The Government centralizes international adoption | Society

The Government centralizes international adoption | Society

The Government has approved on Friday a regulation that had been pending since 2015 and that is called to end the blockade in which the management of international adoption was mired. Almost four years ago, the legislation established that the executive centralized an important part of the powers, until then in the hands of the autonomous communities, but in this time the necessary regulation to make the change effective has not been approved. Therefore, it has been impossible to decide on issues such as the suspension or opening of new countries or the accreditation of entities that mediate between families and places of origin of minors. These organizations, which celebrate the approval of the regulation, have been criticizing for years that the inaction of the Spanish authorities has limited the options of the adopters.

The Executive went on to centralize an important part of the competences in international adoption with the Law 26/2015, of modification of the system of protection of childhood and adolescence. But the norm forced to the approval of a regulation that developed this legislation, that has not seen the light until this Friday and will come into force three months after its publication in the BOE. In these almost four years the autonomous communities have not been able to exercise the powers they had held until then, but neither has the Government been able to do so. According to the Ministry of Health, from now on the process will be speeded up, which can last from two to six years, according to those affected.

"Finally!" Susana Morales exclaimed this Friday, director of the Families of Colors entity, -Acredited for the intermediation with families- and one of the driving forces of the struggle of these organizations to demand the regulation. "We are very satisfied, all this time we have been tied hand and foot, now the Executive will be able to lift what were temporary suspensions of countries that we have been dragging for years due to the lack of a competent authority to make decisions of this type, as for example it happens with Nigeria ", explains. "It will allow us to get closer to what happens in other European countries, such as Germany, Italy or France," he adds.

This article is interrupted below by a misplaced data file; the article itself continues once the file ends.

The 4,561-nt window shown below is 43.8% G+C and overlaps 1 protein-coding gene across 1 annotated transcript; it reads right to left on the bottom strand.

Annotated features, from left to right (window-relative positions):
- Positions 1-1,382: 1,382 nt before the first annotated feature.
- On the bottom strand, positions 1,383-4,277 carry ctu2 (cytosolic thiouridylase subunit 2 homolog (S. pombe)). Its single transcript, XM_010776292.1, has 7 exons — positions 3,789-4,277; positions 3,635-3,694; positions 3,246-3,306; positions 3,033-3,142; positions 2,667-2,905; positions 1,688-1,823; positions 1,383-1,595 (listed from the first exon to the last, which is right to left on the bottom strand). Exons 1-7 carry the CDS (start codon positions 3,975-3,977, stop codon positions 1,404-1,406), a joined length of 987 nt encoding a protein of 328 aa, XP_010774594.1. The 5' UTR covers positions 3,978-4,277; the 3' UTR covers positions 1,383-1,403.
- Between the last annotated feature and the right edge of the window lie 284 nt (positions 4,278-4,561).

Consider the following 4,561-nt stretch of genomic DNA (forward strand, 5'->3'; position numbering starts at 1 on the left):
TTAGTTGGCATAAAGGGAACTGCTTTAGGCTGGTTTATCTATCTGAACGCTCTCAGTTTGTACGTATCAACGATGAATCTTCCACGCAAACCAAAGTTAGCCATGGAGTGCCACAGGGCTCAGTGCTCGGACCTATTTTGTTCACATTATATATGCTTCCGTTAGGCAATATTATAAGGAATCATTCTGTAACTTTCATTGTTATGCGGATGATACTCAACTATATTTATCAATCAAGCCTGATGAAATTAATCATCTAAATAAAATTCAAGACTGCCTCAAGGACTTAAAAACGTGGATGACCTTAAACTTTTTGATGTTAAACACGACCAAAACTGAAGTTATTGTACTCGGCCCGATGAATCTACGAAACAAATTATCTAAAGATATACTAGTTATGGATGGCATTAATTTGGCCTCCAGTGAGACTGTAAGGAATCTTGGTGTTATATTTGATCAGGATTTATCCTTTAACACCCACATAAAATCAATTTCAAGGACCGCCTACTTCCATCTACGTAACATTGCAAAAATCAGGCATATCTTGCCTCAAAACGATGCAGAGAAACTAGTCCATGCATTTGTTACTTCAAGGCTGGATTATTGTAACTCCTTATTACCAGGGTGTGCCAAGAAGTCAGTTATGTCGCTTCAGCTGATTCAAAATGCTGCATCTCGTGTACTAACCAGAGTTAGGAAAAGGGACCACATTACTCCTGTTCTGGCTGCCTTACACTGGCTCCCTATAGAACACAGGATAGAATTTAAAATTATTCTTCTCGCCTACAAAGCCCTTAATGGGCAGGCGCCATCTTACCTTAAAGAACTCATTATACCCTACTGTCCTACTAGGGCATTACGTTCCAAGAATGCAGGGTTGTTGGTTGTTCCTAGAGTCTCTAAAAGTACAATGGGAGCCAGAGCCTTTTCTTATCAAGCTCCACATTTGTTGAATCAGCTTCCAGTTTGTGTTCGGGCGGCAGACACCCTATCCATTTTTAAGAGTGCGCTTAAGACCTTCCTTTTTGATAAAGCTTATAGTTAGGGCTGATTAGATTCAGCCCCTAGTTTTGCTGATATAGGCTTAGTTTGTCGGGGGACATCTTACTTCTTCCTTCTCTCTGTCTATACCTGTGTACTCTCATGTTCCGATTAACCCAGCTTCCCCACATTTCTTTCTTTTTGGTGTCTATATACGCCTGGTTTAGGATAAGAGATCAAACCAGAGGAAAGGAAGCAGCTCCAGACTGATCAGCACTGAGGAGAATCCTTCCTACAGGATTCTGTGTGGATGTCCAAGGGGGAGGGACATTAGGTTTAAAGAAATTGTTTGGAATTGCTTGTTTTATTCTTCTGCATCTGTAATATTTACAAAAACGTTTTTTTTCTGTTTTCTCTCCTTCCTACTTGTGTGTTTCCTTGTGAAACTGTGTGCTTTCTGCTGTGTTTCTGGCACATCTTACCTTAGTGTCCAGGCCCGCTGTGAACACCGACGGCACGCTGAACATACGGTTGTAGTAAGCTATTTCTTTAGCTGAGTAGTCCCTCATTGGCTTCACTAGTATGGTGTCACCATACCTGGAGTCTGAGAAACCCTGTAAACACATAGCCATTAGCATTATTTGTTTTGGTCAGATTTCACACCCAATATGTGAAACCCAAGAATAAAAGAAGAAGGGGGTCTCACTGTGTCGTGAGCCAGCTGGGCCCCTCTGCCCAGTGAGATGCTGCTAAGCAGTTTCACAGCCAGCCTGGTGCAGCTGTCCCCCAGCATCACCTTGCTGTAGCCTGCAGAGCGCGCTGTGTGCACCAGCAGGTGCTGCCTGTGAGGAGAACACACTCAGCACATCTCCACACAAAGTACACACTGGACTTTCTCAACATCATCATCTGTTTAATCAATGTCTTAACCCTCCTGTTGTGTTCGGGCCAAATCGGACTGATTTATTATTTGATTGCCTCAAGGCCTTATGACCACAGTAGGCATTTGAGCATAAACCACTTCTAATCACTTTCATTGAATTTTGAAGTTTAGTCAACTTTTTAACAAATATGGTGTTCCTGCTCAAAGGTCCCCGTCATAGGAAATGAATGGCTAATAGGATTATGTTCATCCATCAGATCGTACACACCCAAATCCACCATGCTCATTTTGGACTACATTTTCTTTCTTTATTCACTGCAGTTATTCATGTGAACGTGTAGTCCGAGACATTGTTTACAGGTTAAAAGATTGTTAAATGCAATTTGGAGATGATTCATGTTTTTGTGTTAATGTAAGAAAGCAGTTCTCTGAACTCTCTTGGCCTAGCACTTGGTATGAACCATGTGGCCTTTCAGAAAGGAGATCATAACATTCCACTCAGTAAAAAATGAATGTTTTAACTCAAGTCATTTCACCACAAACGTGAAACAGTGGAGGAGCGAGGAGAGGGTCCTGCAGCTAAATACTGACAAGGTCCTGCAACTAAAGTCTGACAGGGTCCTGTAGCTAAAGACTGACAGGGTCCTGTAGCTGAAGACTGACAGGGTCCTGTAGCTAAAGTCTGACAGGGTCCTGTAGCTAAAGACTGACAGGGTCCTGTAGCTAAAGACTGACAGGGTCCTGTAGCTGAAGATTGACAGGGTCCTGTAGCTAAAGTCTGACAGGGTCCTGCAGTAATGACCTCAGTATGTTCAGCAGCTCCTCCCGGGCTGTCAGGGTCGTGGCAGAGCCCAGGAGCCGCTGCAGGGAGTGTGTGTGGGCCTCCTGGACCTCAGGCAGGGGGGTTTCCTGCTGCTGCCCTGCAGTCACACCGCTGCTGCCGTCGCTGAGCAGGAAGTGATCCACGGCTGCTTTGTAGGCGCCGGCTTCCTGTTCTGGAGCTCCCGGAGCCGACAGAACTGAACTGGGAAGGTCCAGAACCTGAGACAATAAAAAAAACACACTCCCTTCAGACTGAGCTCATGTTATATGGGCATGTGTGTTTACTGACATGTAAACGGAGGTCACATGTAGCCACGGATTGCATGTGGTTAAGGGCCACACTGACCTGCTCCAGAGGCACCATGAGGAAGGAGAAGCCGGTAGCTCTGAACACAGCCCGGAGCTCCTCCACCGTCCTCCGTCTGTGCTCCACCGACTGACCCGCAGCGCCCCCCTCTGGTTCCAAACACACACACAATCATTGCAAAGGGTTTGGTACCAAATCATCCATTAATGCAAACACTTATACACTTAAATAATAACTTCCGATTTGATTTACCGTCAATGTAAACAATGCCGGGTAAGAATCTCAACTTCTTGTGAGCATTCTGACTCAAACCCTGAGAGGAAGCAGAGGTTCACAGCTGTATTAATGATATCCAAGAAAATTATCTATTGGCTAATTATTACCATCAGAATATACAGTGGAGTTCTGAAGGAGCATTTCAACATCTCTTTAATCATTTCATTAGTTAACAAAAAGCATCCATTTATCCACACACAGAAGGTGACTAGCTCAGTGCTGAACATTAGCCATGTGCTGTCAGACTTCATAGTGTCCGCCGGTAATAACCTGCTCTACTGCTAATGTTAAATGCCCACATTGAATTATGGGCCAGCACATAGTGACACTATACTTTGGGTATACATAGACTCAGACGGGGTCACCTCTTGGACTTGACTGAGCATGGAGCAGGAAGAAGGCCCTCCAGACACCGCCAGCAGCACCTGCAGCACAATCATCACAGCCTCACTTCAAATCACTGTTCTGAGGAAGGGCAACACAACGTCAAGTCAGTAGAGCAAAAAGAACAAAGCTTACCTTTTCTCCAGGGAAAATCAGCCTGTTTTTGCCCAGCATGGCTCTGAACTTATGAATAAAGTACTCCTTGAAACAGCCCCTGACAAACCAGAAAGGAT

When the regulation enters into force, the countries of origin will no longer have 17 interlocutors and will only have one. Families will be able to contact accredited organizations throughout the country, and not just in their autonomous community, as is the case until now. The contract model will be unique, as well as the costs of the procedures. And the organizations will be accredited by the ministry, not by the autonomies, as it happened until now. It will also create a national registry of accredited bodies for international adoption and another of claims and incidents that may arise, as affirmed this Friday by the Minister of Health, María Luisa Carcedo, during the press conference following the Council of Ministers.

The autonomies will maintain some competences, such as the preparation of suitability certificates for adopters. The communities will supervise the activities that the entities acting as intermediaries with the families carry out in their territory, and the State will do so with those carried out abroad. Carcedo has ensured that the objective of the regulation is "to reduce processing times, which are now cumbersome and long" -may be extended from two to six years-, "streamline procedures" and "provide greater legal security for families and minors."

Fall of the figures

Organizations complain of paralysis during these almost four years. Between 2004 to 2017, international adoptions in Spain have fallen from 5,541 to 531. While it is true that the entities do not attribute this reduction to the delay in the application of the regulation, they regret that during this time the options of the adoptive families have been limited, since it has been impossible to start the process with any country.

Last month, the State Council issued an opinion, which was accessed by EL PAÍS, which endorsed the regulation, the last requirement before going to the Council of Ministers. Catalonia had shown its displeasure with the normative change -and even considered resorting to the Constitutional Court- and claimed its competences in the matter, arguing that it has a Civil Code that contemplates the powers of the Generalitat in matters of international adoption.

The Council of State considers, nevertheless, that the regulation does not violate the competences of the Generalitat, since the administrative phase of the process, in which the accreditation of the intermediation bodies is integrated, the monitoring and control of its activity, "It exceeds the scope of civil legislation, insofar as it does not affect the parent-child relations between adopters and adopters." The opinion also recognizes that the State is competent in matters of international relations.


Source link